Time and again, creative writing students cite the difficulty inherent in carving out times for practice and development as one of the chief reasons for their frustration with their progress. It’s such a common problem for those working on developing their craft to a professional level that Writers’ Digest has multiple articles (1, 2) on the topic. No matter what the take on the subject, writers often get the same advice: make sure you set aside time, make sure you practice every day, make sure you read other writers whose work you admire, to understand what it is that you are reaching for. And, often, the advice comes with the added note that it takes a lot of textual exposure and practice before you begin to lock in to the style and structure that you need to propel yourself to the next level.
It’s just a pity things don’t always work that way.
The Myth of Practice Time
Most of the advice about making time to write is built around the comparison between writing and athletic or musical talents, and that is exactly why the advice is trouble. In a lot of ways, writing is like those other skill sets–it is technique based, it requires both muscle memory and active critical thinking in a real-time state, and the performance of it can be broken down and discussed in ways that help educate the practitioner so that they make better choices at other times. Where writing is different from those other skills is in the cost and the balance of life activities to practice effort.
By and large, musicians and athletes do not live in environments that require them to use their talents day in and day out in the service of goals other than the development of that talent. An athlete might also work a labor-oriented job that is physically taxing, but it tends not to work the exact same muscles and techniques that they need when they step into practice later, and if it does, it does not work them with the intensity of exercise. The same goes for musicians when it comes to developing their timing and dexterity.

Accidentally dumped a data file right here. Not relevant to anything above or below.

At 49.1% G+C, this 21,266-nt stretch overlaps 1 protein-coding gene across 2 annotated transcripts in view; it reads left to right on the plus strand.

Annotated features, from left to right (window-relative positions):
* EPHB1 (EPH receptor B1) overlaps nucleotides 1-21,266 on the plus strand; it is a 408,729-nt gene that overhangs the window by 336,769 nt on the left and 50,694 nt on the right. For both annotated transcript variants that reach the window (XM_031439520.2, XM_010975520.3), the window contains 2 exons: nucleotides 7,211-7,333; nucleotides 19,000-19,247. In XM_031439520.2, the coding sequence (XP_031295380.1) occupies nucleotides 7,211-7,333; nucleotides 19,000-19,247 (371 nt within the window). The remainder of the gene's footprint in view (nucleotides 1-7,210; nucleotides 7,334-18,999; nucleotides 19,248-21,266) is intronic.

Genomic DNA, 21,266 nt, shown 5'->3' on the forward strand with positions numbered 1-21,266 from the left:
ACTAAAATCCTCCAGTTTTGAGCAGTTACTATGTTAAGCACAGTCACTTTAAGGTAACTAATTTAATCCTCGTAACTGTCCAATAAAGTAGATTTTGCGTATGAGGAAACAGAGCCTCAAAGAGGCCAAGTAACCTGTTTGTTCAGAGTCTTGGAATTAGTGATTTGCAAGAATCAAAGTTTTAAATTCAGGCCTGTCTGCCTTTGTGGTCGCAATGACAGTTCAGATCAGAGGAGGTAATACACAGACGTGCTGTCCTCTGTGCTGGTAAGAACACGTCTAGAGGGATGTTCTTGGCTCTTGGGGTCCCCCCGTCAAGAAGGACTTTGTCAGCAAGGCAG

Creative writers, on the other hand, live in a world where they are immersed in the use of their skills at every turn. From workplace communication to training and instruction to scheduling, email, social media, and keeping tabs on current events in the world, reading and writing are immersive cultural activities that can not be separated from life, and if a writer is to capture the essence of life, they can not be.
Realistically, this means that carving out a dedicated practice time can leave writers feeling frustrated and spent, because they may have the goal of reaching 350 words in a short session and calling it a day, just to get the practice, only to find themselves in a situation where their kids, work, family, and household management has put them in the position of writing 2000 or even 5000 words in a day, so that last 350 is just not there.
Making Practice in Real Time
The solution is skills transference. The secret to practicing your creative writing is finding the opportunity to practice it as an aspect of life, to make those tropes, descriptions, and structures into guideposts that not only help increase the effectiveness of communication in those other genres, but that also allow the writer to acknowledge and to nurture those skills as the opportunities for practice present themselves. By living in an ever-engaged state where literary practices more generally become specific opportunities to hone an audience-appropriate set of artistic traits, creative writers not only carve out room for craft development, they move themselves toward having a more robust creative stamina that is capable of engaging in a higher workload as it develops.